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Next lesson:

Working with the WebContextMenu in DataFlex

Lesson 1- The basics

In this lesson we’ll be looking at the basic mechanics of the WebContextMenu. Let’s start off by looking through the available properties; I have separated these into 3 different categories: Visuals, Events, and Context Oriented.

Do notice that the WebContextMenu inherits a lot from the already existing Menu api to make it even more easy for the developer to work with, since we’re already so familiar with it.

First up, we have the Visuals; Just like a WebMenuList we are able to enable Icons in front of the MenuItems using pbShowIcons. piMaxHeight will help with specifying the maximum vertical size of the ContextMenu should you wish to change that.

Then we have an event called OnContextMenuOpen which can be used to determine whether the menu should appear for the user. In which you are able to cancel it.

Then we have the “Context”-oriented properties as I like to call them. The way we set the system up is that the WebContextMenu will scope down within the web page. What that means is that you set its main scope on a different control. And from that point on it focuses on a context as you can see:

This scope of the ContextMenu can be set with phoControl or just simply by setting it via the parent as I will show later. The Context is as you might expect set by peContext and uses a predefined list to make it even easier to integrate it with other Framework controls. When a user has clicked on something and the Menu should open the psContextValue property is filled with whatever the attached control gives us. In most existing cases this is the RowId in String format. 

Custom controls are currently able to go even further since they can also serialize whole JSON objects but that is for an advanced course later.  Furthermore, about advanced properties we also have the psControlName which can be used to set the scope to a control by WebObjectName like with for example dynamic objects.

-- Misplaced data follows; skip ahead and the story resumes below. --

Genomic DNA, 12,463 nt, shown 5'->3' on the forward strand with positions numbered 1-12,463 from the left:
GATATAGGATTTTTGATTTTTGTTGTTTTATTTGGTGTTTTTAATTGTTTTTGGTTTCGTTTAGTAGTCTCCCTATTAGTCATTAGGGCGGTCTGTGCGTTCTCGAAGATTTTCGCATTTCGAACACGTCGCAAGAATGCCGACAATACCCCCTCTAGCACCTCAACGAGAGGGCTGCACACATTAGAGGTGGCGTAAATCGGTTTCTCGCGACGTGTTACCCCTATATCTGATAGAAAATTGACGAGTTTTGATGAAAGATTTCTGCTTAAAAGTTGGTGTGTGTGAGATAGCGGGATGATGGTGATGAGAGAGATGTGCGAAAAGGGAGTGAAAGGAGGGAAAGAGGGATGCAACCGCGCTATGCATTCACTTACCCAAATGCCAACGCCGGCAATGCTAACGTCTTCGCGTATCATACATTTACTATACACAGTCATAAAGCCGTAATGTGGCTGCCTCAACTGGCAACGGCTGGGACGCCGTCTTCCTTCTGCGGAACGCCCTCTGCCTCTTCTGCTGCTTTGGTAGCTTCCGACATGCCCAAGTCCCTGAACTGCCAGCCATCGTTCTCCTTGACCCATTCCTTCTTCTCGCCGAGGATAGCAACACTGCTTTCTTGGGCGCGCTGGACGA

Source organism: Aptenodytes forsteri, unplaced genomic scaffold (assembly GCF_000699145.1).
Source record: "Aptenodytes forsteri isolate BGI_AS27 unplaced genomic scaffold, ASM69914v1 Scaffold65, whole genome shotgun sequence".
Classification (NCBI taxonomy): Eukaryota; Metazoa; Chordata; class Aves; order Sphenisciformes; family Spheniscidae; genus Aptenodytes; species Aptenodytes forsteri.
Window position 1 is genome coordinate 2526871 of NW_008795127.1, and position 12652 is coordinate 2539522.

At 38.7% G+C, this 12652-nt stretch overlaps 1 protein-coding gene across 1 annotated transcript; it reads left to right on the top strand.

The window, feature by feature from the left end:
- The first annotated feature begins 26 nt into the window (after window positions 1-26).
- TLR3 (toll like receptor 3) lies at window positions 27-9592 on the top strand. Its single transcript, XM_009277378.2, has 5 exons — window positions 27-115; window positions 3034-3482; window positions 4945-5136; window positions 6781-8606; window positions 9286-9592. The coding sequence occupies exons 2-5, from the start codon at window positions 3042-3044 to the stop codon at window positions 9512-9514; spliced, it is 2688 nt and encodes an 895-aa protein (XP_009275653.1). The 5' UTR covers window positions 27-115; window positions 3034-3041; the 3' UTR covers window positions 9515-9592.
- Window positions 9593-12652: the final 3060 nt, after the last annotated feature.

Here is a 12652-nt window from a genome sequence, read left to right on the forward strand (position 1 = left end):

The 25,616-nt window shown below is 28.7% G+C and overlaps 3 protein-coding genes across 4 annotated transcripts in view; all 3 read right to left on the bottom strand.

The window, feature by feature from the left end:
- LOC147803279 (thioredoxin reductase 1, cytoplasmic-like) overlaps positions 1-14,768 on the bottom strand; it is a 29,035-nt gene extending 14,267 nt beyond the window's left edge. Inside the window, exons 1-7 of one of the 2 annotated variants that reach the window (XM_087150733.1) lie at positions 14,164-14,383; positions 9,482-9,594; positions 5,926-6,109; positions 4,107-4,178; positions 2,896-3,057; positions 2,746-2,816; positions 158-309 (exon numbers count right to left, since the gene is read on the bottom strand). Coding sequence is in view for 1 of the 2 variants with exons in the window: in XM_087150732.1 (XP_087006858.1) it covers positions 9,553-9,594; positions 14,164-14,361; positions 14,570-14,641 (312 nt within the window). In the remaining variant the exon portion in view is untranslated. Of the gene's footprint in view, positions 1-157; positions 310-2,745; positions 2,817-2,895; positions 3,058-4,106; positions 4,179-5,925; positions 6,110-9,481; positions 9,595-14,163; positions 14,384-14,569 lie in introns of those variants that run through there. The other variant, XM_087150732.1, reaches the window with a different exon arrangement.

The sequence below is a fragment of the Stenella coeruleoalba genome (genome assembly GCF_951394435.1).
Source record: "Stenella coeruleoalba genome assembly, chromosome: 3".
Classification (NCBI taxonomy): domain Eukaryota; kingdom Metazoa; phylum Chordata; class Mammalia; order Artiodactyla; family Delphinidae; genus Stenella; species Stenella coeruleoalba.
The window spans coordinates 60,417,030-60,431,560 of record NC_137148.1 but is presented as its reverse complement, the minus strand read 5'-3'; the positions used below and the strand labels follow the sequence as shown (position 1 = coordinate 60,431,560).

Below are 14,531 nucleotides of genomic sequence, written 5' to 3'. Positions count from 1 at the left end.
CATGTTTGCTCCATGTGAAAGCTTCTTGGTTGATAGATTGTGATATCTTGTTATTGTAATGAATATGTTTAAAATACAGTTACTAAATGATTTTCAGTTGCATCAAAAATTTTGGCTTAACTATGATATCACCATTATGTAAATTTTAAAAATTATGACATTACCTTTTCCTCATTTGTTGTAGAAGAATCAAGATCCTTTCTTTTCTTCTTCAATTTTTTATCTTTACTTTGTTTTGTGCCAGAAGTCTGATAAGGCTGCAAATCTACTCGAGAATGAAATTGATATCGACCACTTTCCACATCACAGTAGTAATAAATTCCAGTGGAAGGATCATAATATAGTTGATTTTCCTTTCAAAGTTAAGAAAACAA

psContextCSSSelector is a property you will probably use more often however, since the focus can be specified using a CSS selector. It might come off as bit difficult but we will soon see it isn’t that hard, and comes in quite handy.

To get a bit of a feel for how easy it is to improve your applications with the WebContextMenu I have created a copy of the WebOrder sample and as such we will go on from there if you would like to copy me.


  • Now that we have an actual example of an application it will become easier to visualize how to improve an application with very simple things.
  • As you can see, we have a WebGrid at the very bottom of this page.
  • To improve the process of adding a new row we will use the WebContextMenu.
  • This is also the moment in which we will see the Parent scope inheritance. We can simply add a new child object to the webgrid just like the Columns and specify that it is a cWebContextMenu. By defining it within the scope of the WebGrid, the previously specified phoControl is automatically set. Which as such is no longer necessary.
  • Now we will first define the Menus context which as you can see, we can set to C_WebUIContextListRow which automatically sets the focus on the rows themselves. This ensures that the psContextValue is filled with the RowId when we right-click on one.
  • From this point on it becomes even easier as the defining of the menu works exactly the same as how you would define your CommandBar, etcetera.
  • We will add the onClick procedure and do a send to the WebGrid to add a new row.
  • But we should not forget to enable that we allow appending in the first place.
  • Now we press build… and as you can see it worked instantly.

As you might have noticed this was very simple to implement, but it was just the tip of the iceberg. In the next lesson we’ll take a look at the context’s themselves and also do some more advanced things.